Climate change is a change in the statistical distribution of weather over periods of time that range from decades to millions of years. In recent usage, especially in the context of environment policy, it is more generally known as "global warming", which occurs due to increasing levels of greenhouse gases in the atmosphere. Most of the observed temperature increase has been caused by increasing concentrations of greenhouse gases, which result from human activity such as the burning of fossil fuel and deforestation. An increase in global temperature will cause sea levels to rise and will change the amount and pattern of precipitation, probably including expansion of subtropical deserts. Warming is expected to be strongest in the Arctic and would be associated with continuing retreat of glaciers, permafrost and sea ice. Other likely effects include changes in the frequency and intensity of extreme weather events, species extinctions, and changes in agricultural yields. The atmospheric concentrations of several greenhouse gases are rising as a result of human activities on earth. Carbon Dioxide, one of the most important industrial gases today, is released in the atmosphere largely by burning of fossil fuels like coal, natural gas and oil. Its concentration in the atmosphere is known have increased by 30% over the past centuries. Like CO2 other greenhouse gases such as methane, nitrous oxide have been increasing as well. Its impacts can be broken down into the following:
Human health will be severely at risk if global warming continues to grow. Scientists say that warmer weather will create ideal conditions for the insects and rodents that carry malarial and several other viruses. Heat related illnesses and deaths could increase because of hotter weather and longer heat waves. Rising temperatures could also significantly reduce air quality. This would create ideal conditions for the increase in frequency and severity of several respiratory ailments.
Agriculture depends very heavily on a stable climate. Crops are very precise about the soil, moisture, temperature, carbon dioxide and other materials they require. With global warming occurring, the patterns of agricultural production are certainly going to change. Global Warming will also lead to more intense weather conditions like heavy rains and floods resulting in more and more crop destruction. These changing rainfall patterns could also shift crop diseases and pests and create water shortages in some areas.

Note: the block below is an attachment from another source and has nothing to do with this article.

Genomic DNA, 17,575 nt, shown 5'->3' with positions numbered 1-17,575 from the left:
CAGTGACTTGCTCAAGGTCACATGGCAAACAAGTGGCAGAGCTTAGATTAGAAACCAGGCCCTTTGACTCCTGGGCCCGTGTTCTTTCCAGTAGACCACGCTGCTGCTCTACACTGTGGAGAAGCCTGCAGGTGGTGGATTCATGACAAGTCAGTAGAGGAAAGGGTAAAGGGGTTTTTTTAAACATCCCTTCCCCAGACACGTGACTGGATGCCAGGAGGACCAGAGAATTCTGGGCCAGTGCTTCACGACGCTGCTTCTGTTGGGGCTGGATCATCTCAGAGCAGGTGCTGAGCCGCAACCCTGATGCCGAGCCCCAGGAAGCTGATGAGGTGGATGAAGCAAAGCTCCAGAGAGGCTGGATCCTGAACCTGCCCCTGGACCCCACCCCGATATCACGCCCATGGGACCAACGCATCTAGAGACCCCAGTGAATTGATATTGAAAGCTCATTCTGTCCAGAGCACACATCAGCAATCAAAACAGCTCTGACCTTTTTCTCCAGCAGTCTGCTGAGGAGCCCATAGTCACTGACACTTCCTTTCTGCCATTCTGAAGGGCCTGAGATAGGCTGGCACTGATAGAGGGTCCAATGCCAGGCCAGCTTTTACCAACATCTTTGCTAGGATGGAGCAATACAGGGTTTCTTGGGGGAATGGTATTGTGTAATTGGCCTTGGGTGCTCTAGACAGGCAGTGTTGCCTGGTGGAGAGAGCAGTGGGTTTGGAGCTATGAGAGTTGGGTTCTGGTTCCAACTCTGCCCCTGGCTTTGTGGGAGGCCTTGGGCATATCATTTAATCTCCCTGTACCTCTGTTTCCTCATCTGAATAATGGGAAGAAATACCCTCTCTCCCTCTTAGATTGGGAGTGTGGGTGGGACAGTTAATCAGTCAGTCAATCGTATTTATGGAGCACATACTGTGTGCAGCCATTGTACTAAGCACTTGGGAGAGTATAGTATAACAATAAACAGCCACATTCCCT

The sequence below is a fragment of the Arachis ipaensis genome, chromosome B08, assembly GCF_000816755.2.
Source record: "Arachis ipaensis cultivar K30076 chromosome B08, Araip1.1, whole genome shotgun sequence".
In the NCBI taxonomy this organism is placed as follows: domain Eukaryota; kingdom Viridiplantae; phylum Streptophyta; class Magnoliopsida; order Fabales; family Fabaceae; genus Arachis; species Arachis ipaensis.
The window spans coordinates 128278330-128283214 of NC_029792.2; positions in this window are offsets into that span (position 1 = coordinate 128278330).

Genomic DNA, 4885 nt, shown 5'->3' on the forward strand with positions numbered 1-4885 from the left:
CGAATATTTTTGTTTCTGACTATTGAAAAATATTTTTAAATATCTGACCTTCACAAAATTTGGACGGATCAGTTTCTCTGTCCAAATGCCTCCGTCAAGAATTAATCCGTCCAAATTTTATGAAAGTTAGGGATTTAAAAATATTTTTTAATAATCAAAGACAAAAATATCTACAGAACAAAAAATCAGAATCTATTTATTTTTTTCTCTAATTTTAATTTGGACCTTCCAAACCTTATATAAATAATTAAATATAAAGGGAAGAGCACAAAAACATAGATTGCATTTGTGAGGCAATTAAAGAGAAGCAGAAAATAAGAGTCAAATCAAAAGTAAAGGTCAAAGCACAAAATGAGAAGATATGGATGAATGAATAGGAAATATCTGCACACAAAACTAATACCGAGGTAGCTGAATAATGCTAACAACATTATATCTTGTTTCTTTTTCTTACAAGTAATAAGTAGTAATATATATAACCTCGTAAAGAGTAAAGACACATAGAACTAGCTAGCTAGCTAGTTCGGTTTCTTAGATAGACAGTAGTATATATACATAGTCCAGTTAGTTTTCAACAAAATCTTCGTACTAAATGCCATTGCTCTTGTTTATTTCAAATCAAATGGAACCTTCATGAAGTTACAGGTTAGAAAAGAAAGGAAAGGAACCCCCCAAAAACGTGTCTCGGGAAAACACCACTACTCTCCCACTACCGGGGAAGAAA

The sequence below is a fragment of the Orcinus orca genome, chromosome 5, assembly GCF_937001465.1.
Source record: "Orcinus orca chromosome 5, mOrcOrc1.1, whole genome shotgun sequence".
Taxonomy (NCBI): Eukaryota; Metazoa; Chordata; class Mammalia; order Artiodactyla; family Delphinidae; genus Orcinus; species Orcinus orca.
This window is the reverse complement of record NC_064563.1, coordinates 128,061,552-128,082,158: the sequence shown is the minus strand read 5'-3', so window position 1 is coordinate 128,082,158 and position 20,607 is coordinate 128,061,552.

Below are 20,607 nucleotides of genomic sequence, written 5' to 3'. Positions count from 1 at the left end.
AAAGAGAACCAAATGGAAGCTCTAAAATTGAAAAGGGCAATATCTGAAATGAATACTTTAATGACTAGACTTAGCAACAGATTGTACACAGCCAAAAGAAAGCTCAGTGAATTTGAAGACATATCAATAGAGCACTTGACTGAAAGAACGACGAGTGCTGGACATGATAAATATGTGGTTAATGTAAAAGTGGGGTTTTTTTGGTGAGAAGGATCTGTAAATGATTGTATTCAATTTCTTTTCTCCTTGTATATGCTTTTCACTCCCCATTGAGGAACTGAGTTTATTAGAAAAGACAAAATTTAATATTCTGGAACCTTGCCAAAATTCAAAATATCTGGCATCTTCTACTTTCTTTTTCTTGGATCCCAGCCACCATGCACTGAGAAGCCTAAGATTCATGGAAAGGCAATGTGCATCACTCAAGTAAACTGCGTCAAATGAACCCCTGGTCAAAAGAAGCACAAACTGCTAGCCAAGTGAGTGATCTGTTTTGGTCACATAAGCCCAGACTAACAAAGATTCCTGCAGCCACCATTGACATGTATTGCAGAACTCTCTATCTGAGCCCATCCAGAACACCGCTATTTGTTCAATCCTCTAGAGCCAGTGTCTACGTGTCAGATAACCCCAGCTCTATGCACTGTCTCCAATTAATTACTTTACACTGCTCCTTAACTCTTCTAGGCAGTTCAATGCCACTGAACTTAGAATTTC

Extreme Weather Changes
*more hurricanes, floods and droughts
*longer spells of intense heat or rain on different regions of earth *rising sea levels as the polar caps will melt. Sea level is already on an all time high since its recording began.
In the past the environment has always adopted the ongoing climatic changes on the planet. But whenever sudden changes have taken place the effects have been devastating, and same is the case with global warming. The fact that earth's overall temperature for every region is going to rise considerably, it is very likely that the forest and plant population of the area will become extinct and in some places totally finish. Forest fires are likely to become more frequent and severe if the soil becomes dry.
Depletion of Ozone Layer
Scientists believe that rising Global Warming will result in a weaker ozone layer. The Ozone layer protects all life on earth from the harmful Ultraviolet radiations coming from the Sun. The Ozone filters the radiations which could cause skin cancer and various other diseases. This Ozone layer has been depleting many years now. The world has been alarmed by the detection of holes in the ozone layer over Antarctica. A further depletion in the ozone could result in extinction of all forms of life.
The Kyoto Protocol is an international agreement linked to the...